A Crowdfunding Site for Women Entrepreneurs That Pays it Forward

Anne Field | November 22, 2016


During many years spent shivering in the stands while watching her kids play on one sports team or another, Maria Valente wished there were a way to get a cup of coffee or hot chocolate without leaving the game. Talking to another young mom, she realized she was not alone in that simple desire. That’s how Valente, the owner of Chocolations, a 10-year-old shop in Mamaroneck, NY (pictured above) where she creates and sells her own artisan chocolate creations, got her latest idea: a food truck that would stop at local kids’ athletic games selling coffee, hot chocolate, some of her own goodies and other treats.

To get her idea off the ground, she applied to iFundWomen, a new rewards-based crowdfunding platform for women-owned entrepreneurial ventures. Valente’s Chocolations Gourmet Truck is among an initial 20 or so ventures raising money on the site.

karen-cahn-ceo photo credit-vproud tv
Karen Cahn of iFundWomen (photo credit:

Founded by Karen Cahn, iFundWomen aims to address the funding gap for female entrepreneurs.  Women account for more than a third of all US business, yet they receive just 2-6% of venture capital funding, according to the site. And they tend to start their companies with half the capital that men raise.“The gap is too extreme of an issue not to do something about it,” says Cahn. It’s a Kickstarter-like platform through which individuals make donations and get various items in return, depending on how much they give. A $100 contribution to the Chocolations truck campaign, for example, will get you 15% off purchases for a season and three gourmet chocolate bars of your choosing.

IFundWomen is targeting very early stage startups that need the funding to help finance a pilot, a minimum viable product or other early endeavor. Once the women raise that money and get their enterprises off the ground, they can then try for a seed round from other sources. (Women with male cofounders are also welcome to apply.)

“Success on a crowdfunding site is an absolute data point and indicator that a company is ready to make that next step,” says Cahn. The site charges the usual fee of about 5% on transactions, but reinvests 20% of the fees into live campaigns on the platform. The site also encourages women entrepreneurs who raise money on the site to “pay it forward” by supporting other campaigns.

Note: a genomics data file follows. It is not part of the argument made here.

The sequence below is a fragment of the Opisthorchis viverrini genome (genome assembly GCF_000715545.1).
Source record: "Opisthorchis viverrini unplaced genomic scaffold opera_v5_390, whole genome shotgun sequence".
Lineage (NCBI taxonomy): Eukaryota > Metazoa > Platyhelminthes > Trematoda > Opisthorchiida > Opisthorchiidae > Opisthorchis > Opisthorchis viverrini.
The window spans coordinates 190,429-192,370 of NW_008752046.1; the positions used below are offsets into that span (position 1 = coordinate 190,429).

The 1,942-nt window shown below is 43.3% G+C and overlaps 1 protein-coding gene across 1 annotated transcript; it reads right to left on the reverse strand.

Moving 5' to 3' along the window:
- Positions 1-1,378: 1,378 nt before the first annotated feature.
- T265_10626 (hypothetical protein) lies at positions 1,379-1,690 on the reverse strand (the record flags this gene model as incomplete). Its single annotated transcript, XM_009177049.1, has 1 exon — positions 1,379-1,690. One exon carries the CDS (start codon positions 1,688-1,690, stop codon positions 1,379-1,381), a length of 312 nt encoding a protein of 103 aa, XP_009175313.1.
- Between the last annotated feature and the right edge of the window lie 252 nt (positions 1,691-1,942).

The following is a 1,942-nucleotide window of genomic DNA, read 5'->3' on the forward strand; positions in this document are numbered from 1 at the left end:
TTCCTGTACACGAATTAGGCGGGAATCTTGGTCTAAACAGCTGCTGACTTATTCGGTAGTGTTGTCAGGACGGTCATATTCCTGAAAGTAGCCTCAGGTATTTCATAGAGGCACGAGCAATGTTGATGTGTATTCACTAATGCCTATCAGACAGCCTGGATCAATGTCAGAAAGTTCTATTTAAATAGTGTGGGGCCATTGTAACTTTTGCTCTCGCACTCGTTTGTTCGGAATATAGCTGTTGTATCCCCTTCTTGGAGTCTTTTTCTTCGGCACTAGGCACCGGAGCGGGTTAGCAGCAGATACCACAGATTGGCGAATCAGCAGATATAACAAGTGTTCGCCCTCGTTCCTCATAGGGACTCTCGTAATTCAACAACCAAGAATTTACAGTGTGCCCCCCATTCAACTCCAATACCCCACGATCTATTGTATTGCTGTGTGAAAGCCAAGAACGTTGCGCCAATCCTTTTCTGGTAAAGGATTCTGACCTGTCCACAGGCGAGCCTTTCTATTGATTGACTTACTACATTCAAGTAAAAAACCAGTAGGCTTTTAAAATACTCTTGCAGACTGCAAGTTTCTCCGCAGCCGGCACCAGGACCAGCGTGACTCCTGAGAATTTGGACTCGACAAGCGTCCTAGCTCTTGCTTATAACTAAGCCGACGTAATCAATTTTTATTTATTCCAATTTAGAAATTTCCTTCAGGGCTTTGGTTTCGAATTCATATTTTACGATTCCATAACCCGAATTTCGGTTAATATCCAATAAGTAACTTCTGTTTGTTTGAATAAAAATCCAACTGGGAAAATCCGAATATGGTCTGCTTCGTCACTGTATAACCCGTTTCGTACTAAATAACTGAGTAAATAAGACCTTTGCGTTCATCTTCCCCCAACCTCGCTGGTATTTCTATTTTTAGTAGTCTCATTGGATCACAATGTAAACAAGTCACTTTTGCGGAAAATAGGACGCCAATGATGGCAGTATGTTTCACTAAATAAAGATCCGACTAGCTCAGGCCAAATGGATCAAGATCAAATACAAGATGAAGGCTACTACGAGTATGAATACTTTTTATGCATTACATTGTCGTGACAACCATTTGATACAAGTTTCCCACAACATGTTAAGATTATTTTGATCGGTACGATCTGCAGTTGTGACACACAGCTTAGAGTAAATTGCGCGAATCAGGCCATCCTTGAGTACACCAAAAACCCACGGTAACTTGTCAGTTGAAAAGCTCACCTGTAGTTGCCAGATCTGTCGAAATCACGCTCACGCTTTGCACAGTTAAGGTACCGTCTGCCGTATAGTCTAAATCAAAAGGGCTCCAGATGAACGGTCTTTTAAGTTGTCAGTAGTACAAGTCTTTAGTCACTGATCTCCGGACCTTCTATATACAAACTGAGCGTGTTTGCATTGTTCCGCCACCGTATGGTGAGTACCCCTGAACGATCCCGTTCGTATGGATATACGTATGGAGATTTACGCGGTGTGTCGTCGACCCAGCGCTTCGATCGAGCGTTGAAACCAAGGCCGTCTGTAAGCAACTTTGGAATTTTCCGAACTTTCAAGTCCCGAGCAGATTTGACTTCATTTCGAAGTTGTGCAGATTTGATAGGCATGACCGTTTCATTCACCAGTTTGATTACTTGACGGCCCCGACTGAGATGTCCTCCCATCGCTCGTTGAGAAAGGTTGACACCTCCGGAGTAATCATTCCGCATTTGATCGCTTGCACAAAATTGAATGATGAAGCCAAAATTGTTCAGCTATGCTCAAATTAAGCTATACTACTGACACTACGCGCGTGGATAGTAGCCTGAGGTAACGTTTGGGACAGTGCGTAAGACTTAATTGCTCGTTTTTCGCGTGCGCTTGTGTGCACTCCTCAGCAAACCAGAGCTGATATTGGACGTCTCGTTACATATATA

Cahn also wants to target what she calls the “confidence gap” that entrepreneurs of all stripes face when trying out crowdfunding. To that end, the platform provides various services to help women become crowdfunding ready, including free coaching. In particular, she finds that women tend to be reluctant to toot their own horn. So Cahn, who is a former long-time Google employee and a videographer, among other achievements, produces top-quality videos for women to use on the site. (Cahn launched VProud Labs, a video production company, two years ago; iFundWomen is a subsidiary).

The site will also help with such matters as how to do a budget, conduct an email marketing campaign and other steps needed to make crowdfunding successful. (One tip: Make sure friends and family donate in the first 48 hours, so you show immediate response. “People want to bet on a winning horse,” says Cahn.)

Ventures wishing to raise money on the site are vetted and can’t participate unless they meet basic requirements. For example, applicants have to address such issues as their background, why the product is important and how they plan to spend the money. If they don’t meet those parameters, Cahn will ask entrepreneurs to resubmit an application after they’ve addressed specific points.

The initial ventures on the site speak to women’s issues. They include SheWorks Collective, a shared workspace, event space and community for women entrepreneurs in New York; Software Safari, a mother/daughter engineering team that makes interactive educational apps for kids and their parents; and NEED/DONE, a parent-based peer network that helps parents find trusted sources for child and home-related tasks.

Anne Field is a New York-based journalist who writes about social enterprise and impact investing. A version of this article originally appeared on her Not Only For Profit blog on


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